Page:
I'm really a bit confused and I'd like some opinions about the situation I seem to be in, maybe a bit of a pickle.
I just got my MPH and decided to work for a year with the company I interned with over last summer. Because the company is sending me abroad, I decided to check in with PhD programs before I left the US.
I have a narrow field of research and found only one really good match. I emailed the professor I wanted to work with. He's since called me at least three times to discuss potential thesis topics that involve my job for this year as well, and arrange an appointment to "meet the guys" This is all without any application. It's an Ivy League school, and the program itself is highly ranked, so I don't think the professor is trolling for students. I meet all the requirements listed on the Web site- and have had another very positive contact with the professor working with admissions this year and encouraged me to send the appy immediately.
I assume this is a good sign?
Do I mention the work proposed by Professor XYZ in my SOP- as part of my reason for wanting to go to this school or is that too specific??
My other question, What can I do to not "mess" this up? I'm really nervous as none of the other programs seem to be a good fit at all.....
Yes, mention it, and don't be shy about it either. Don't just say "I'm interested in Prof. Smart's work etc etc." Mention explicitly that you've been in correspondence with him for 6 months, have discussed your thesis topics etc., and (if it applies) he's offered to supervise your work contingent on you being admitted. Also, take him up on his offer to host a visit if you can.
Compatability with the department's research interests is a huge deal - and nothing looks better than a faculty member endorsing you. Don't be concerned about it sounding too specific. A PhD involves specific studies. Also, the admissions panel is going to be all faculty, so don't worry about sounding too technical/esoteric in describing your proposed work. They know their stuff.
Useless fun fact: Some departments at Stanford don't allow their MS student to go on the PhD unless they've already found an advisor who's willing to supervise their work.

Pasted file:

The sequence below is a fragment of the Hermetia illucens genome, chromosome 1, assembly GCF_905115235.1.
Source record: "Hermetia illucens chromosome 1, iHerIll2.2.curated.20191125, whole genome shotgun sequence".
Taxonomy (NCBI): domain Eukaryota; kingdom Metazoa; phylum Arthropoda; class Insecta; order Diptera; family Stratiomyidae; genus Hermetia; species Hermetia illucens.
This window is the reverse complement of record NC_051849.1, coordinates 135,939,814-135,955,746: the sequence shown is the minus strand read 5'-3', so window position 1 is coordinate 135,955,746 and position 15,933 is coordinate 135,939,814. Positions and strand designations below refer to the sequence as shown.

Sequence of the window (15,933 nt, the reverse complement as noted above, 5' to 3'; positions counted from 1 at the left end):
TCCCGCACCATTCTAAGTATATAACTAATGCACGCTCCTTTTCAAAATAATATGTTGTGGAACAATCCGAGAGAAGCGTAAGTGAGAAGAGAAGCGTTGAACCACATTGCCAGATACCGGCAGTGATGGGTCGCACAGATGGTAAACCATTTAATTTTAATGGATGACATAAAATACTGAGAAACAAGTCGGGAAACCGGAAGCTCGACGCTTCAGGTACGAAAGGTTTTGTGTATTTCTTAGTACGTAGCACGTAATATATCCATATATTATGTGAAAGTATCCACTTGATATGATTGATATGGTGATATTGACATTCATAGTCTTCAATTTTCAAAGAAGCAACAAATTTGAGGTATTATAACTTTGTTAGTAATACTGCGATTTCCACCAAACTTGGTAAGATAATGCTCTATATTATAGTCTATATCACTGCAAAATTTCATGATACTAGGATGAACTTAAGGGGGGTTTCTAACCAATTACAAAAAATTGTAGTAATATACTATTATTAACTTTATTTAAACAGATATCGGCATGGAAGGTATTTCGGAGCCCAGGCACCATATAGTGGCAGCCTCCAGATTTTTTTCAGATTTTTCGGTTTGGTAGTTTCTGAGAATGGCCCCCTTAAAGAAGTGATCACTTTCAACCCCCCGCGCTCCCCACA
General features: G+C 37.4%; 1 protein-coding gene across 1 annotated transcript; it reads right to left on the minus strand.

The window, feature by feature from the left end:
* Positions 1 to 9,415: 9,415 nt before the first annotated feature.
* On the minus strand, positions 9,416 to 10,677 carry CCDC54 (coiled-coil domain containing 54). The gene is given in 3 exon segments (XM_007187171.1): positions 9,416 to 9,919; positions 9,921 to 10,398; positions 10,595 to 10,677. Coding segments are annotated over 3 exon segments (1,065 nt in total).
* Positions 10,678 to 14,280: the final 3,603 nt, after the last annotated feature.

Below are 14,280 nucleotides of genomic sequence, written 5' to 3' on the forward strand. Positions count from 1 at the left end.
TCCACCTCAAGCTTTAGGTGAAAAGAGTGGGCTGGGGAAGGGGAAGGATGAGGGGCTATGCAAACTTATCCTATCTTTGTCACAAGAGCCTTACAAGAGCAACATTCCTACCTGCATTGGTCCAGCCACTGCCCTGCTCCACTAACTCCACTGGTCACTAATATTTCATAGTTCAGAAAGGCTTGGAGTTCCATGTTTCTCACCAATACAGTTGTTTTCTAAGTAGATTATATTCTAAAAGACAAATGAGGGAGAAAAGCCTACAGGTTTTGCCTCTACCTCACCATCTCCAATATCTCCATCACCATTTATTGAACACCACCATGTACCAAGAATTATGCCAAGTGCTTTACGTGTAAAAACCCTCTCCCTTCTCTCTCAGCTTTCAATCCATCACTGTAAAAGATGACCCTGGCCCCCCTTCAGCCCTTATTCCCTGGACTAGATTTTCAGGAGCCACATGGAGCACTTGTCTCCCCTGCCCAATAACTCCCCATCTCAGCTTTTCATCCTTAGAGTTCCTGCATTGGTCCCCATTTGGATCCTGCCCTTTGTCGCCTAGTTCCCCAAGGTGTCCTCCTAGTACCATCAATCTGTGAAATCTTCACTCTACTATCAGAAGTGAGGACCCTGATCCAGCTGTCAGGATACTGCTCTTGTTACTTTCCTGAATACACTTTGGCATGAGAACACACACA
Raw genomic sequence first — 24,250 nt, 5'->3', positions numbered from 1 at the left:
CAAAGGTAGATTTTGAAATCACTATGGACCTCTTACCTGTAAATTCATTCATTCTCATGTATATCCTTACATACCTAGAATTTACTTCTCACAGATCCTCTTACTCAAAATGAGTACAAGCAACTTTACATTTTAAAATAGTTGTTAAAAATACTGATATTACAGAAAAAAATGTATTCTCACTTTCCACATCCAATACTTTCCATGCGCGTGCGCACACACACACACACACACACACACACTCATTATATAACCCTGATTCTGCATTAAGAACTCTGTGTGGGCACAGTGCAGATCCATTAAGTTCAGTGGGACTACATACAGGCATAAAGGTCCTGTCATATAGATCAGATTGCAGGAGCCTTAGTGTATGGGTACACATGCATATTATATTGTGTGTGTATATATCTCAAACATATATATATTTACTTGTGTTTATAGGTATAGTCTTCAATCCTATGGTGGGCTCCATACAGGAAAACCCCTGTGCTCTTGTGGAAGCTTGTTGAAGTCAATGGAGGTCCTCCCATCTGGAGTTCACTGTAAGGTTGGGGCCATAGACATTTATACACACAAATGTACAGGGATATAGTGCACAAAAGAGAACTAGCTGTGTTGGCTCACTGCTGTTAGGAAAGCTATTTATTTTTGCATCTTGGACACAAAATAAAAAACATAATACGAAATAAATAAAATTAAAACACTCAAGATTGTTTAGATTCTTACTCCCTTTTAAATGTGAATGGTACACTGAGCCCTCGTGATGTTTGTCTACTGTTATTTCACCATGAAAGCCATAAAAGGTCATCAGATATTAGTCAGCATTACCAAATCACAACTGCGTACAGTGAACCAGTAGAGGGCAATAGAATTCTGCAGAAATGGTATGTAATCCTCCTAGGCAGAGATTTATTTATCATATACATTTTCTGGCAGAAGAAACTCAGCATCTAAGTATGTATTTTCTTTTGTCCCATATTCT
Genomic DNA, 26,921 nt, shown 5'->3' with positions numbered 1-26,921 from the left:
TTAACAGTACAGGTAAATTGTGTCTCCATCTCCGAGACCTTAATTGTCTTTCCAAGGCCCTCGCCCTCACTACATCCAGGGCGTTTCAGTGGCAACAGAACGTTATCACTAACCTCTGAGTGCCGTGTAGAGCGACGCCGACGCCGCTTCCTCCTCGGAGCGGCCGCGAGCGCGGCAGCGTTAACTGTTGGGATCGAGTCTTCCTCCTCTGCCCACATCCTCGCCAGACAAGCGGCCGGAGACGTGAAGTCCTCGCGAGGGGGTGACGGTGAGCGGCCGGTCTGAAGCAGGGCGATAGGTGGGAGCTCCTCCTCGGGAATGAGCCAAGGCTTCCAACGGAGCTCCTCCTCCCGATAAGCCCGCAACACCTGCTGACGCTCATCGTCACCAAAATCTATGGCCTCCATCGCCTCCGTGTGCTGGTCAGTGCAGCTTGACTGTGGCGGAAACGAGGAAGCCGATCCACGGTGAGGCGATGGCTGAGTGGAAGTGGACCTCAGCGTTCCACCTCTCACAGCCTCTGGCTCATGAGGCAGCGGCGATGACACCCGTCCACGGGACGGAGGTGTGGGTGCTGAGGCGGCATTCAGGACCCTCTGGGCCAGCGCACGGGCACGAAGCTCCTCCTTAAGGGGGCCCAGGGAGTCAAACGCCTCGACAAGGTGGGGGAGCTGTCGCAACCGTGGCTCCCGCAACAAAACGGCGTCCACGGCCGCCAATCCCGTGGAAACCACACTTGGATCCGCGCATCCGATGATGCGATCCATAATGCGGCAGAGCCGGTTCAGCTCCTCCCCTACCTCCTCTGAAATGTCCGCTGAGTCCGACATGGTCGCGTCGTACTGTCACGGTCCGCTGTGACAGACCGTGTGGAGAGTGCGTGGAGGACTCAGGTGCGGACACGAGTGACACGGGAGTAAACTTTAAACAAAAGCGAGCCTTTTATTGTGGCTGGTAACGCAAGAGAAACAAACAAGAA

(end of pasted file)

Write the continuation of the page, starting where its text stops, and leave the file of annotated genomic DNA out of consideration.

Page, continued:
I guess you've joined TM today, however, I didn't see your mail in the introductions section.So welcome to the group..myself being a new member also!
Congratulations on getting your MPH! And I also agree with redbullguy. It's always better to be actively communicating for something u want..If you're good ..tell them all about it and make them want you!
Don't be nervous...just take life easy...if something doesn't work out now...something better will come up later ! I heard someone saying...'Remember that your best is good enough!' I really like this expression because then, I don't feel so pressured.
Any way i'd like to talk to you about your success to MPH. Did u get a scholarship? How much did u get in your GRE? How did u study and for how long ? You wrote to me today saying that u didnt really memorize that much...so did u have a good vocabulary from before? And by the way I really am not that bothered with ETS developments...i know there's no way out but to absorb as many words as possible, I was just letting out some steam about the hard-to-remember words of GRE
What's your real name and are u African? Just curious, don't need to say though!!
Actually I already like u because u gave me a sensible mail and I'm trying for MPH admissions next yr. Would u please reply to a mail I sent in the graduate admissions thread?
He's offerred to supervise the PhD, in fact, he's found a way for me to collect all the research before I go, and offerred me multiple contacts in the country where I'll be working.
That is reassuring to know that I can include it in SOP! Any other tips for SOP, or any tips in general?
Advice on SOPs... is an essay itself. There's plenty of resources on the web. Use google exhaustively, and you'll find more comprehensive advice than any one person can give you here.
Anyway, some things that you should definitely highlight:
- your proposed area of study and what attracts you to it
- your commitment to research
- compatability with department's research directions
- evidence that you've thought out your decision to apply well - in terms of career etc.
Try to stick to the specified word limit. 500-800 words is normal.
Apart from all that, re-emphasize the strongest points of you application, mention additional stuff that may not come though in transcripts etc, give explanations (if you have a genuine one) for weak points. Don't gush, or use cliches, or copy phrases from sample essays. Clear, sincere language is important - since this is also taken as an indication of your writing skills (and by extension - your ability to write publishable papers).
personal statement: I applied to science/engineering departments. Although I think this is broadly applicable, please don't take it as law - do your own research.
If this professor is really this keen on working with you - he should be able to help you get funding through a teaching/research assistantship. You may want to broach the topic with him at some point in the future.